Make It Count: Build a Leader-First Development Program

Have you ever found a just-right pair of jeans? They fit so comfortably that you’d swear they were made just for you. But here’s the thing—although they’re perfect for you, they may be the most uncomfortable, ill-fitting pair of pants someone else ever tried on.

That perfect pair of jeans draws comparisons to an effective leadership development program. Like a pair of jeans that fits one person but not another, the one-size-fits-all approach to leadership development just doesn’t work. These programs need to be based on your learners’ needs.

But if you want to build a leader-first leadership development experience, there are several best practices to follow. Each one puts your leaders at the center of their own development.

Build Leader-First Experiences
Organizations with winning leadership programs have the same thought: It’s all about personalization. They understand the specific needs of their leaders and ensure their development programs speak to those needs.
Here are a couple ways to ensure your program puts the needs of your leaders first.

· Make Learning Relevant: Leaders are often given development in areas they don’t see as relevant to their day-to-day work. To make an impact, learning must address real situations and challenge leaders’ experiences. It also needs to happen quickly to keep their attention.

In addition, leaders look for how their development connects to the values, strategy, and purpose of the organization. DDI’s approach to building relevant leadership development programs draws on:

Bringing in the Organization’s Culture: Find ways to incorporate the leader’s current situation by tying learning to the company values or current plans. Ask leaders, “Does this work at our company? If not, why?”

Using Real Examples: When introducing a topic, ask leaders to give examples that are relevant for them. Canned examples can work but give them the option to suggest others.

Asking Learners About Their Needs: Ask leaders, “What challenges do you face most often? Where do you need help the most?”

· Prioritize Personalization: Leaders have limited time. Therefore, it becomes much more important that every minute spent learning is meaningful. A personalized experience, with the organization’s context kept in mind, helps to do that. It also allows leaders to quickly understand and apply what they’ve learn.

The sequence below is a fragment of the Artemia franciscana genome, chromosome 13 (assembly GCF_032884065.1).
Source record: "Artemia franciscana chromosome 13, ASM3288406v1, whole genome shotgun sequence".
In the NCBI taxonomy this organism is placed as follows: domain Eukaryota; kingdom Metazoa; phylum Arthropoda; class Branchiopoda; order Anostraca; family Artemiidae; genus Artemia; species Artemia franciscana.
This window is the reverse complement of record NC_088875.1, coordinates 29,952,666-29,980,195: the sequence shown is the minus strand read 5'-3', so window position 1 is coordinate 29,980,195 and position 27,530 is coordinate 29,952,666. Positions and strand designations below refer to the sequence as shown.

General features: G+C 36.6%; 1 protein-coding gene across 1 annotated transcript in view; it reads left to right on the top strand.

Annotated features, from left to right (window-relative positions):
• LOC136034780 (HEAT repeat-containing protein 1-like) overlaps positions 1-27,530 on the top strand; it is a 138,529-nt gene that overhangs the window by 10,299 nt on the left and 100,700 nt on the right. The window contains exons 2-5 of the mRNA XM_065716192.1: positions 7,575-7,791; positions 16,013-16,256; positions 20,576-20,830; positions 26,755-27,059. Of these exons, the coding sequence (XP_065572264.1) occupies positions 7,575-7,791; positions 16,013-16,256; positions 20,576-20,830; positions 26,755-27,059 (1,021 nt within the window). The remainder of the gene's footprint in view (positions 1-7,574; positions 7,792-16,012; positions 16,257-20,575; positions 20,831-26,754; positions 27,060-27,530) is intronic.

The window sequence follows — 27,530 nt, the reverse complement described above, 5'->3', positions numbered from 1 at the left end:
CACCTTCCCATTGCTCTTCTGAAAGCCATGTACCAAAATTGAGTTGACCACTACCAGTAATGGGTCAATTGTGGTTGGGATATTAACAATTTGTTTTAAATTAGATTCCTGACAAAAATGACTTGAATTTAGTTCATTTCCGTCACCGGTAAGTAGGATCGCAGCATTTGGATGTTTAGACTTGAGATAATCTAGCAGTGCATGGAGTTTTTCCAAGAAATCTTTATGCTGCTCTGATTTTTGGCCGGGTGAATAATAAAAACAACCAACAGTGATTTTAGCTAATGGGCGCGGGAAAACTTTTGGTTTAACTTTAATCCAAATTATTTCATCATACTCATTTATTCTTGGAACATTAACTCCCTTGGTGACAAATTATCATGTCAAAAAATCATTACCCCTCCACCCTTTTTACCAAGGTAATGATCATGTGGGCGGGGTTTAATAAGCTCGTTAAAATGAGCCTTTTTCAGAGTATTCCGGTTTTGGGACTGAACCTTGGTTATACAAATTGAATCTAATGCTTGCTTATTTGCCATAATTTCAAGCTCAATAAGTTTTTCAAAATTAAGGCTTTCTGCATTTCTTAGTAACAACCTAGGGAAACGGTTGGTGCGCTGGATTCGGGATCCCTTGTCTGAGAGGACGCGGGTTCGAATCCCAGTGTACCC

According to DDI’s Global Leadership Forecast, leaders want personalization most from their development. Personalized learning can take many forms, from simply allowing leaders to choose their own learning path to helping leaders make sense of concepts and behaviors based on who they are and what they bring to their role.

DDI believes personalization is driven by data, which can be gathered through diagnostics and self-insight tools. For example, before starting their development, leaders could join an immersive assessment center to ensure they start with an understanding of their strengths and weaknesses.

Technologies like artificial intelligence (AI) and machine learning are also creating new opportunities for personalization. AI can not only react to individual differences and needs; it can start to anticipate and predict leader needs.

Keep Leaders at the Center of Their Learning
These are just two considerations for a leader-first leadership development experience. But why is this important? Learning that’s engaging and connected to a leader’s day-to-day work, as well as the organizational context, will stick.

For more ways to ensure your leadership development program takes a leaders-first approach, visit DDI’s blog.

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